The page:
Philip Nicholas Pullman

By Himanshu Nimbhorkar

Share on

“After nourishment, shelter and companionship, stories are the thing we need most in the world.”

“We don’t need a list of rights and wrongs, tables of dos and don’ts: we need books, time, and silence. Thou shalt not be soon forgotten, but Once upon a time lasts forever.”

Here we go. Straight up diving into the mind of the legendary Philip Nicholas Pullman. The importance of books, imagination and creativity goes a long way. Mr Pullman, born on October 19, 1946 in Norwich, England, reassured us time and again with his prolific stories, thus making him one of the most significant literary figures in British literature. Pullman has written children’s novels, young adult novels, short stories, picture books, comic books and non-fiction books.

Mastering the fantasy genre, Pullman once quoted “The writers we call the greatest of all – Shakespeare, Tolstoy, Proust, George Eliot herself, are those who have created the most lifelike simulacra of real human beings in real human situations. In fact the more profound and powerful the imagination, the closer to reality are the forms it dreams up.”

Pullman’s most acclaimed work ‘His Dark Materials trilogy’ went on to become one of the most celebrated pieces of literature. It’s a coming of age story with two children wandering through parallel universes. The trilogy consists of books ‘Northern Lights’, ‘The Subtle Knife’ and ‘The Amber Spyglass’. His other quite recently published trilogy ‘The Book of dust’ borrowed elements from ‘His Dark Materials’.

Other books of Pullman include the likes of ‘The Haunted storm’, ‘Clockwork or all wound up’, ‘The firework maker’s daughter’, ‘The Good man Jesus and the scoundrel Christ’; the list goes on and on.

Pullman has actively initiated campaigns against library closures and went out of his way to endorse the merits of reading and literature in general. He also believed that children shouldn’t be spoon-fed and shouldn’t be specifically made to read a particular thing at a particular age necessarily. Instead he firmly held an opinion that kids should have the freedom and liberty to explore their world at their own pace and in their own ways. Simply put, Pullman is to be hugely credited for popularizing the act of reading and celebrating books and it’s significance across the globe.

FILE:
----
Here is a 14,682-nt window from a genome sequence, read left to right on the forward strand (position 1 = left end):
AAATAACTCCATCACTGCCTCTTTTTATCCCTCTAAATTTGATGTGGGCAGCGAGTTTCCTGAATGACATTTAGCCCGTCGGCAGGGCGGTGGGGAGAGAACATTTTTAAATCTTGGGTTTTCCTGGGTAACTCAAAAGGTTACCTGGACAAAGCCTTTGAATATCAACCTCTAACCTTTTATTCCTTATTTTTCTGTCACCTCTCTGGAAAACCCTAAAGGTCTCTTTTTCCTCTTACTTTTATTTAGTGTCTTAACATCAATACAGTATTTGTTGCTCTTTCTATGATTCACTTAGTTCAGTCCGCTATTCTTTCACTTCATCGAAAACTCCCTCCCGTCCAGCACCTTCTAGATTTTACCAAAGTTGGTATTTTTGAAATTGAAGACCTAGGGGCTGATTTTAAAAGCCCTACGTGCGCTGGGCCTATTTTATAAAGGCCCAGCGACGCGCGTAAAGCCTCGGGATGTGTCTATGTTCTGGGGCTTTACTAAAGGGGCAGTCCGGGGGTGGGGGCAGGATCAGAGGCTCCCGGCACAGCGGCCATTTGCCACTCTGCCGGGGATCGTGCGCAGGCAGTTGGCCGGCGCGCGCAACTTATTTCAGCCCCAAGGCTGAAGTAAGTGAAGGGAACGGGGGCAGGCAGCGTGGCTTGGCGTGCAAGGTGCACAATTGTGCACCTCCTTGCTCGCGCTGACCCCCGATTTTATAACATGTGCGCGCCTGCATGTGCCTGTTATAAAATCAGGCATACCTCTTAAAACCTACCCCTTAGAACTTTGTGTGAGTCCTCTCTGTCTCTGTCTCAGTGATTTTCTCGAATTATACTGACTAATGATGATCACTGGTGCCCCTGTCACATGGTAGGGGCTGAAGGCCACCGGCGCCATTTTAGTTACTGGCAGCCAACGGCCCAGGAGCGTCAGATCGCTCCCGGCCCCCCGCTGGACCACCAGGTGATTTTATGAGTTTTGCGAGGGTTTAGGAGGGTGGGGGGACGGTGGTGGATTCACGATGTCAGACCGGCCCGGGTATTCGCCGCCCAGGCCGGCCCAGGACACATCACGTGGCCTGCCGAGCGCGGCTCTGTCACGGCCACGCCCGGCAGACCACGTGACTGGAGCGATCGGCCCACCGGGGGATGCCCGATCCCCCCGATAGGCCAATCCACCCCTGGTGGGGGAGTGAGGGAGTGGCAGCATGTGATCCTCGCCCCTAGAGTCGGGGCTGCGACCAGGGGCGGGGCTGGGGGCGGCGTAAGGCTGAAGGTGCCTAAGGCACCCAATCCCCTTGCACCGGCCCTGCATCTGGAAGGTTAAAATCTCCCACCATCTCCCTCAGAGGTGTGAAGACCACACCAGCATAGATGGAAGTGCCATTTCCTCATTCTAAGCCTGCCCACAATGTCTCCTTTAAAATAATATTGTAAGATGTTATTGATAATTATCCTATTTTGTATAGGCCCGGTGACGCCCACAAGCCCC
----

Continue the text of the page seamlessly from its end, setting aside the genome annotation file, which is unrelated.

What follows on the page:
Pullman’s books possess a philosophical touch, with themes spanning across God, religion, society, worldview, purpose of life, etc finding a mention on a recurring basis.

His books have been translated into numerous languages globally, making him an internationally renowned name in the field of literature worldwide. He has been bestowed upon with prestigious laurels like ‘Carnegie Medal’, ‘Astrid Lindgren Award’, ‘Guardian Prize’ to name a few.

“After nourishment, shelter and companionship, stories are the thing we need most in the world.” Pullman left no stone unturned to promote and celebrate books and the humongous role literature has played in the intellectual development of kids.

It’s time to revisit that feeling, that emotion, that childlike innocence which introduced us to the world and made us imagine and realize a lot of things in the most joyous possible manner.

Leave a Reply

Your email address will not be published. Required fields are marked *